Troels Bendix (from
The bread is all made on an organic sourdough leaven, or biga. No extra baker's yeast is added. Troels has cared for the biga for five years, starting it off in Wandsworth. He says darkly that it didn’t like the move to Clapham. The biga sits in a big vat, a creamy mixture of organic white, wholemeal and rye flours, with water and the magic Wandsworth wild yeast, now tempered with some local interlopers from Clapham. The scent is just slightly sour, but not pronounced. All the bread in the bakery is raised on this leaven. The yeast bacteria thrive in an anaerobic atmosphere, feeding on the simple sugars they derive from the starch in the flour. The by-product of this activity is carbon dioxide, the gas bubbles which raise the dough.
I spent the day in the bakery just round the corner, with Frida (from
When we arrived Ross (trained in a Gordon Ramsay kitchen on 18 hour days – now that is a bit of a jaw dropper) had mixed the flours for the recipes and the first dough was curling away in a fifty year old machine. It works slowly and comfortingly and Troels prefers its action to the newer, faster machines. Humming away in the corner it’s like a good friend, solid and dependable. All of the flour is organic and most of it is from Cann Mills, near Shaftesbury in
Salt is added later to the mixture, so as not to inhibit the action of the biga, and some of the dough left over from the previous batch of baking is also added, its sour quality more noticeable after an overnight rest.
The dough comes out of the machine like a duvet coming out of a tumble dryer, and piles in drifts on the stainless steel work surface. It is flowing in its consistency and quite sticky. The proving baskets are generously floured and the dough is cut and weighed. It loses a percentage of its weight through water loss in the baking process, but it must weigh at least the advertised weight – and not too much more because that’s the ‘loss’ in ‘profit and loss’!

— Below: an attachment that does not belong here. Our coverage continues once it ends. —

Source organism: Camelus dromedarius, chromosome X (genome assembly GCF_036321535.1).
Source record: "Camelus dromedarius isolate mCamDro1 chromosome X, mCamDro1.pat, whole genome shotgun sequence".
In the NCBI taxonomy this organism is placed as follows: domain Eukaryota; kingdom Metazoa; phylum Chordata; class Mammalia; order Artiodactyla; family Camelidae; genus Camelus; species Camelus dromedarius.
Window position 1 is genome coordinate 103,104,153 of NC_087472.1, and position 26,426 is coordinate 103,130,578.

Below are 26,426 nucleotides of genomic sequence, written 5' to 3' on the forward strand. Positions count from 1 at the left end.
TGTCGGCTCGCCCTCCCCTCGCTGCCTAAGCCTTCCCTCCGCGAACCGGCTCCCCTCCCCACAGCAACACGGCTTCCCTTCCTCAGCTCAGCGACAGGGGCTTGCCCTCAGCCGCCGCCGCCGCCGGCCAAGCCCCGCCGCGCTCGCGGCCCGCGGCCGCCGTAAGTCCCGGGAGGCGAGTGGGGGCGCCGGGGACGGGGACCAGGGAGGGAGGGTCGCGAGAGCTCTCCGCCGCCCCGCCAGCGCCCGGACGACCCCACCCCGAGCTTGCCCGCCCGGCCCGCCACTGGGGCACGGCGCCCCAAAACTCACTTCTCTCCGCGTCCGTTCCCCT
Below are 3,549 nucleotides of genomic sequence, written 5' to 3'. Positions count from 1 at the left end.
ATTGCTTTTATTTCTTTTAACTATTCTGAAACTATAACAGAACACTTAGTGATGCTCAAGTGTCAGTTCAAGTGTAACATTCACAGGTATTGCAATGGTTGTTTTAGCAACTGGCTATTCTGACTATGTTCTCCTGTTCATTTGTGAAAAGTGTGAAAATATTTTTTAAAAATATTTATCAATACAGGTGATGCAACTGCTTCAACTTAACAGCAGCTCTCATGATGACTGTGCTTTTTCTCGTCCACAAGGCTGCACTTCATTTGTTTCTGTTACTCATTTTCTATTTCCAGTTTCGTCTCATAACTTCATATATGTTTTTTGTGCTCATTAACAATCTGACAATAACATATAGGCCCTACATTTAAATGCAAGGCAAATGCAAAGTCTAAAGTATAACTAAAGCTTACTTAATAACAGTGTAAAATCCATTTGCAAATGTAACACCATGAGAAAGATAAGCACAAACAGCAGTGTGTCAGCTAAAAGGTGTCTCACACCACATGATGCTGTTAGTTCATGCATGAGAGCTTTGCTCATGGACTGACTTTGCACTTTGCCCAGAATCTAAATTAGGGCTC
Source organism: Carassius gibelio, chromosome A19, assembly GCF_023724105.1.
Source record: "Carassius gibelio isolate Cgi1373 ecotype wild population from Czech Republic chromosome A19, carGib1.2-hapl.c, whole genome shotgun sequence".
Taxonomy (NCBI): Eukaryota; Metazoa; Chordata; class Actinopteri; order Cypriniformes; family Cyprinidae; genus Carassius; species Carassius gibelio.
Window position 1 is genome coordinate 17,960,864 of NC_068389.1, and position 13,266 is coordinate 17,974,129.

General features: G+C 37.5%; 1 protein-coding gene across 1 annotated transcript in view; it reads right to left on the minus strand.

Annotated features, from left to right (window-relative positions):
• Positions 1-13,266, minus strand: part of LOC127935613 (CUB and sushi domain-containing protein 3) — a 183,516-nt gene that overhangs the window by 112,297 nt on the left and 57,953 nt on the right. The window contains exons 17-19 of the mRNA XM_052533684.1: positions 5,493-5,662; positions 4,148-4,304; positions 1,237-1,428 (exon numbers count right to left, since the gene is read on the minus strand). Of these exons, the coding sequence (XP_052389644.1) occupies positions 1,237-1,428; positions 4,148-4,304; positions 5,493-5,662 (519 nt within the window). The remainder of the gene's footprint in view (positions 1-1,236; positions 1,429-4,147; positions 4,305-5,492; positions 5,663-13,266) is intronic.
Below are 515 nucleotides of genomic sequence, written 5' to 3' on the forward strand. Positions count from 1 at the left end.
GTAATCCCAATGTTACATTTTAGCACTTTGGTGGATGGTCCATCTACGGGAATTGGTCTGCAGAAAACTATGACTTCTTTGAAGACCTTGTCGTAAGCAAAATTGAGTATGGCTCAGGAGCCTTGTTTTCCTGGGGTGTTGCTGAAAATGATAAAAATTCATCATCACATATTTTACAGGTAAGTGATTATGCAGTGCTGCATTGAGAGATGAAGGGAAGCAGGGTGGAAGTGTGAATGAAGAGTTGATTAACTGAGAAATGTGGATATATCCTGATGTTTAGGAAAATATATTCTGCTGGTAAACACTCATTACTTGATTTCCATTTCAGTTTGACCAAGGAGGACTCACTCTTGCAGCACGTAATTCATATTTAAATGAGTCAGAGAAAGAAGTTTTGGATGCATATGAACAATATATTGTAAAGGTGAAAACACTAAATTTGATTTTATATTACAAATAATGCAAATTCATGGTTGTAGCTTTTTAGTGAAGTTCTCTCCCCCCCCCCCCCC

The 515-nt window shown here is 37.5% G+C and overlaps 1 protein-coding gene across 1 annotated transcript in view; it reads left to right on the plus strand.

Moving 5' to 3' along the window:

Then comes the shaping. Frida and I were completely hopeless at this. An oval loaf is tucked in at the corners and rolled towards you, tucked again and rolled in on itself until it is a tight sausage shape. Round loaves are tucked in and turned a quarter turn, tucked again and turned and then again until the circle is complete; then the dough is flipped over and pushed down and away against the work surface so that the outer skin of the dough tightens into a satiny ball. Frida and I tried. We tried really hard. We were terrible. Every loaf I shaped had to be reshaped by Ross or Troels. I was waiting for the F word and it is a measure of the calming nature of making bread that it never came. But I got good at making rolls, wouldn’t you agree lads?
The dough proves in the coiled cane baskets for about six hours. One of the biggest problems they face in the bakery is the acceleration caused by the heatwave we are in the middle of. They use ice water to mix the dough to retard the proving time. Otherwise tomorrow’s bread is ready yesterday, if you know what I mean.
The proved dough is flipped out of its basket on to a peel, and thence to the oven for twenty five minutes at 250ºC. A fleet of drivers (well, two or three I think!) delivers it fresh to restaurants and shops around
The café will expand its repertoire presently, with a refit due later in the year and extended opening times. Kurt is planning simple menus favouring tasty produce. Less in the way of sauce and more in the way of source.If you want to acquire a proving basket you can order a huge variety from the web site. If you are passing the café in